The 10 Biggest Lessons I Learned Making My Feature Debut (Guest Blog)

dirties

It’s easier to ask forgiveness than permission, don’t ask too many opinions …

Here are the 10 biggest lessons I learned making my feature debut, “The Dirties,” which had its world premiere at Slamdance and opens on Friday. Hopefully, these will be helpful if you’re thinking about making your first feature with no money.

 1. It’s easier to ask forgiveness than permission.

When you have no money and are young, people are more willing to forgive your ignorance of where/what you can and can’t shoot. Just like the “Escape From Tomorrow” guys, we would just walk into many of our locations and start shooting as fast as we could. If someone had a problem with us, we just acted like stupid film students and sometimes that was enough to let us keep shooting. Otherwise, at least we had something in the can already.

2. Work with your best friends.

For me, familiarity trumps talent every single time. I would rather work with a film student cam-op who understands the same references as me than Roger Deakins. Making movies like “The Dirties” is so vibe-dependant that having even one person on set that isn’t down with the rest will screw up the flow so bad that we elected to shoot the entire film without a sound recordist  (We just didn’t know one that we liked.).

A great example of this was Evan Morgan, the co-writer/co-editor of the film: He hates shooting and has absolutely no experience filming anything, but he was b-cam op for the entire shoot because he is a pimp and hilarious, and I’d take that over skill any day.

3. Don’t worry about licenses/clearances until the end.

So much of what you take away from film school is what not to do, and using licensed anything is normally at the top of the list. I think that’s bull. Use whatever music/art/locations you think are the best for your film and just finish the movie.

The worst thing you could do is spend all this time/money on clearances and then be in debt/suicidal when you can’t sell your movie. Film festivals are more relaxed than they used to be about this stuff, and if someone wants to distribute your movie then you can start clearing stuff.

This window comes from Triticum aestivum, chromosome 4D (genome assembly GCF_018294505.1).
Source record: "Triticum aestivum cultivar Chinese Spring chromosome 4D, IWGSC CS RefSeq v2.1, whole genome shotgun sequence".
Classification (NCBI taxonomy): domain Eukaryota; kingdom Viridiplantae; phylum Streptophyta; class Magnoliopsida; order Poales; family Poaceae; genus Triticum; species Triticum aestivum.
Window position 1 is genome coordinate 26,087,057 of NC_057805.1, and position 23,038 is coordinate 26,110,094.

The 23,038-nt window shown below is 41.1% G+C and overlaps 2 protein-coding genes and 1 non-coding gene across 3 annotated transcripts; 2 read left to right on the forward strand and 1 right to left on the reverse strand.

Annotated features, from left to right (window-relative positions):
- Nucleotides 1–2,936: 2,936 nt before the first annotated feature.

4. Make something controversial.

“Compliance,” “Escape From Tomorrow,” “Fruitvale Station,” “The Act of Killing,” “The Dirties” — all these have a built-in news story that people are drawn to and can talk about outside the context of a film. However crass, the independent movie about a controversy will always get attention, even if it’s total garbage.

5. Reshoot.

If you’re not happy with the film in the editing room, go back and fix it. We reshot some scenes four times over the course of the edit because as we cut we discovered more and more about the movie. If we’d kept those original scenes we’d be toast. Just as writing is rewriting, production is reproduction. (Just make sure you can get back/ break back into your sets…)

6. Be careful with your premiere.

You only get one chance at this.  Once the movie is done, the world and international premieres of your film and the most valuable things you have. Unless you are insanely desperate, do not premiere your film at a small festival; it will basically kill your chances of playing any other large festival no matter how much attention your movie gets.

Likewise, your international premiere is an amazing gateway to huge European festivals and must be preserved if possible. I know this is real blue-sky thinking, but a bad festival schedule can put a knife in the back of the best indie film.

7. Finish the movie.

However bad you think your movie is, just get it done. After a year of watching indie films at festivals everywhere, I can tell you from experience that 50 percent of the movies in festivals are terrible. If you care about your movie and work hard, it will play in festivals. Period.

8. Don’t ask for too many opinions.

We got into a bad habit of doing test screenings and re-editing the film based on the feedback of strangers. For issues of clarity these screenings can be useful, but in the end you have to make the movie you want to make. Trust your voice; filmmaking by committee is how they kill movies in Hollywood.

9. Keep cases of beer in the trunk.

This one I learned from our producer Matt Miller. Whenever we went to a location to shoot after-hours we always gave a case of beer to the head custodian. It meant that later when we were asking for access to closed rooms an needed to stay and extra hour or so it was a much easier conversation.

10. Don’t give up.

We’re all from Toronto and spent three months begging the Toronto Film Festival to screen “The Dirties.” When they said no it seemed like the end. No one wanted to talk about the movie anymore, and we were all ready to just shelve it. I re-enrolled in school the same week we got the rejection letter, but Matt kept submitting the film. Then we got accepted to Slamdance, then we won Slamdance, then we got picked up by Kevin Smith.